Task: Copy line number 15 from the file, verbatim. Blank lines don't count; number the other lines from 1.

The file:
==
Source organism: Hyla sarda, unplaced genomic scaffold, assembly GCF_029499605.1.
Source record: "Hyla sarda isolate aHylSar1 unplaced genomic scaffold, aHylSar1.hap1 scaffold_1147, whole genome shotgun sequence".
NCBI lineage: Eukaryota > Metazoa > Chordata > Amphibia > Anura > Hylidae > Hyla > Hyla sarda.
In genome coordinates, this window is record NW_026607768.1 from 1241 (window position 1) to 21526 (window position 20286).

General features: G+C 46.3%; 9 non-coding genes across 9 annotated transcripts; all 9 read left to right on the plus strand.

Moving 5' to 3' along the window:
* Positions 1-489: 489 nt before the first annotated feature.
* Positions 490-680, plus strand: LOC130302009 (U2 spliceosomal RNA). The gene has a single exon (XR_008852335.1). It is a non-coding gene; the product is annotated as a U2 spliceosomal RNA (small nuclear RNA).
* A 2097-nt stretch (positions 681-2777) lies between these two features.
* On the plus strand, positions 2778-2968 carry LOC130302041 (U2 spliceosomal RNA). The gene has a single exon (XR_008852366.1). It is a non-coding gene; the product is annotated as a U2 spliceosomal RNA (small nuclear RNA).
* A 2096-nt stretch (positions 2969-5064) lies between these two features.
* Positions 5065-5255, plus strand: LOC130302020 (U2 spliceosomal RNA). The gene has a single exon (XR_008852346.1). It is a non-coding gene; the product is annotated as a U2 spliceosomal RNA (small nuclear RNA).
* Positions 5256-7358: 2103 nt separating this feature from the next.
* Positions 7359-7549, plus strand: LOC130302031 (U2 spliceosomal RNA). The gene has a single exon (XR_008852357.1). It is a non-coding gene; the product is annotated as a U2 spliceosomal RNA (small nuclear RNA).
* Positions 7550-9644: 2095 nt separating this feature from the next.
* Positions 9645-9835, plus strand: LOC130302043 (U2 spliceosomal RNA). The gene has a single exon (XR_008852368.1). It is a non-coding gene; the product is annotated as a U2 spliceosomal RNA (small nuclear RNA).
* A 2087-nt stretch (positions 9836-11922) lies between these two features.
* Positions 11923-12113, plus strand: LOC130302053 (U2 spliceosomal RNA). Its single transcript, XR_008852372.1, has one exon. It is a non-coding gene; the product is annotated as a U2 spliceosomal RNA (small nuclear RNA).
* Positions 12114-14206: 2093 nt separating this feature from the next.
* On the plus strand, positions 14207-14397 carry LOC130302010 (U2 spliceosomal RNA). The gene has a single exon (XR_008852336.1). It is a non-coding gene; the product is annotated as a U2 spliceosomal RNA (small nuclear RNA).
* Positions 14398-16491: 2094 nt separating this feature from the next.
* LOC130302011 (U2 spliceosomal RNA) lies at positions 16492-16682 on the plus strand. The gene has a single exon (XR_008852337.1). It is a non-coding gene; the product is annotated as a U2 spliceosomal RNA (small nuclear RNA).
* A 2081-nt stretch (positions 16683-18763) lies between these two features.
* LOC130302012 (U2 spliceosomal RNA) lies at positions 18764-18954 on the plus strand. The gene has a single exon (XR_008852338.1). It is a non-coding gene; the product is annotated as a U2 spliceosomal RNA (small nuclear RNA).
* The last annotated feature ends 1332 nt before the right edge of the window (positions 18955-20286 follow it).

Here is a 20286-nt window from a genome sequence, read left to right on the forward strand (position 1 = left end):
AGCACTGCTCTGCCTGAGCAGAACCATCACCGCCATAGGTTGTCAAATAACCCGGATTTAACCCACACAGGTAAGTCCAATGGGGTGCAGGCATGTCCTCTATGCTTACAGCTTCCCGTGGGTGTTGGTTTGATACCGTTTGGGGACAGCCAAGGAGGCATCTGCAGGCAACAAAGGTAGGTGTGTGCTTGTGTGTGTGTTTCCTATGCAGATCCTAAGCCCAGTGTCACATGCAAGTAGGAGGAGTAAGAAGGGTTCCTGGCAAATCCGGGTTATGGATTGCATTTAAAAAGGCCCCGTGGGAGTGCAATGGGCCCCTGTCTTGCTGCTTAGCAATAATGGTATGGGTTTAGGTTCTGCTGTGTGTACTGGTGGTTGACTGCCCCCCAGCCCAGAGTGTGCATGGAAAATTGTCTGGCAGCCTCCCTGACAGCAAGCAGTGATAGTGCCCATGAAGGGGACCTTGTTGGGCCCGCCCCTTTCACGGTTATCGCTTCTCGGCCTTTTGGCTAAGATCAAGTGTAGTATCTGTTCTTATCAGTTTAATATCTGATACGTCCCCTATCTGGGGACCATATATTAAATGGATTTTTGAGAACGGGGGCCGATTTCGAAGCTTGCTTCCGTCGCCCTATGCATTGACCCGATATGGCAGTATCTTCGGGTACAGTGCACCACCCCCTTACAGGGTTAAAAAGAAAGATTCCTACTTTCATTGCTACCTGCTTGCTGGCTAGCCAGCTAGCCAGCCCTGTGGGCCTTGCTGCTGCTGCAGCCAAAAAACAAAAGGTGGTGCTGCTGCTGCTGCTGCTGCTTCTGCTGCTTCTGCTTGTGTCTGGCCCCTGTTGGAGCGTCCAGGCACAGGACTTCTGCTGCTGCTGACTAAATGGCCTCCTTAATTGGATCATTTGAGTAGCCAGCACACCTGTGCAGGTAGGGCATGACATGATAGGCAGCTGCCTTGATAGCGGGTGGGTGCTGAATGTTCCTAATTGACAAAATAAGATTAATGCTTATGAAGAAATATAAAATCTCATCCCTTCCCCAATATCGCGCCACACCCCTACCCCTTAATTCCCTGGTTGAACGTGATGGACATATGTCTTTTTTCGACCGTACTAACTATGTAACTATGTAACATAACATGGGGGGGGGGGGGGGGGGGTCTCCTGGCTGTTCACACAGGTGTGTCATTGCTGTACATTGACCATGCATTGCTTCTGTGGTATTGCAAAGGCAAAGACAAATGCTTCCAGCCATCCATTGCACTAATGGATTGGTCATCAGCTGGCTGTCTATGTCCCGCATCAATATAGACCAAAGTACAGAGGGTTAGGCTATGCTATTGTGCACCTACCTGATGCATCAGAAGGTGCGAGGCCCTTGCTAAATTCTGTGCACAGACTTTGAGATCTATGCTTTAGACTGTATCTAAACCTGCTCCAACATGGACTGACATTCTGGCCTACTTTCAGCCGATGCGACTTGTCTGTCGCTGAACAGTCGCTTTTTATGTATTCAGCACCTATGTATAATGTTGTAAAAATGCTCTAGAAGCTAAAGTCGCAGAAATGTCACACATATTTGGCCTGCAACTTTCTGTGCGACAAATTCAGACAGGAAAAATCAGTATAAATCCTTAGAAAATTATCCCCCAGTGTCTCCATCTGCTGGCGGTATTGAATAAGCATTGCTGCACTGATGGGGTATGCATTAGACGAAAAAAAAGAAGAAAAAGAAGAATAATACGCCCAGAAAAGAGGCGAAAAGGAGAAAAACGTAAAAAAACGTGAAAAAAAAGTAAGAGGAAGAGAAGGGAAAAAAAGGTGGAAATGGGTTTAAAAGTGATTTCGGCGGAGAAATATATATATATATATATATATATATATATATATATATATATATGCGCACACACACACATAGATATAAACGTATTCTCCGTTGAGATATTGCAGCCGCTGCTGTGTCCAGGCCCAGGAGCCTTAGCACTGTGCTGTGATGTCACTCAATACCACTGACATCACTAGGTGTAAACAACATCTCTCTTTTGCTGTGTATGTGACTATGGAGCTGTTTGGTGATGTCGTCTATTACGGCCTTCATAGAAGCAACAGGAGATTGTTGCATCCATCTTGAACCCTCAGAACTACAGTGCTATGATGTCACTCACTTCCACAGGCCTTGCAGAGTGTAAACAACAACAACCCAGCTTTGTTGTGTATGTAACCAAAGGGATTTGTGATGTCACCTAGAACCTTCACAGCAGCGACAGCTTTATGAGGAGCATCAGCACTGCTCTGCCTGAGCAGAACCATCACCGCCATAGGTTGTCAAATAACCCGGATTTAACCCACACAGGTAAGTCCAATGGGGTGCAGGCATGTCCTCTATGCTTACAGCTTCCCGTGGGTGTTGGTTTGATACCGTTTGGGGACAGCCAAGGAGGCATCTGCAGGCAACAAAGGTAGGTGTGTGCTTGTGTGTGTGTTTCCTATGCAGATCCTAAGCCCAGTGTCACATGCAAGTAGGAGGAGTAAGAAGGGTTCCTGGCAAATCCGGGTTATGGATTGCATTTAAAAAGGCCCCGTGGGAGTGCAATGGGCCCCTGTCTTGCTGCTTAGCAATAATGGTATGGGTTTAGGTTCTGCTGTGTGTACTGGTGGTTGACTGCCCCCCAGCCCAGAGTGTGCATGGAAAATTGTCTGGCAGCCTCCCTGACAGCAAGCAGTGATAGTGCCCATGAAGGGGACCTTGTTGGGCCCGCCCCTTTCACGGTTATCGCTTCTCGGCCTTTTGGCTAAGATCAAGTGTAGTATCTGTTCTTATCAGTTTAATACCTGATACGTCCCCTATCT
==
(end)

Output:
* Positions 7550-9644: 2095 nt separating this feature from the next.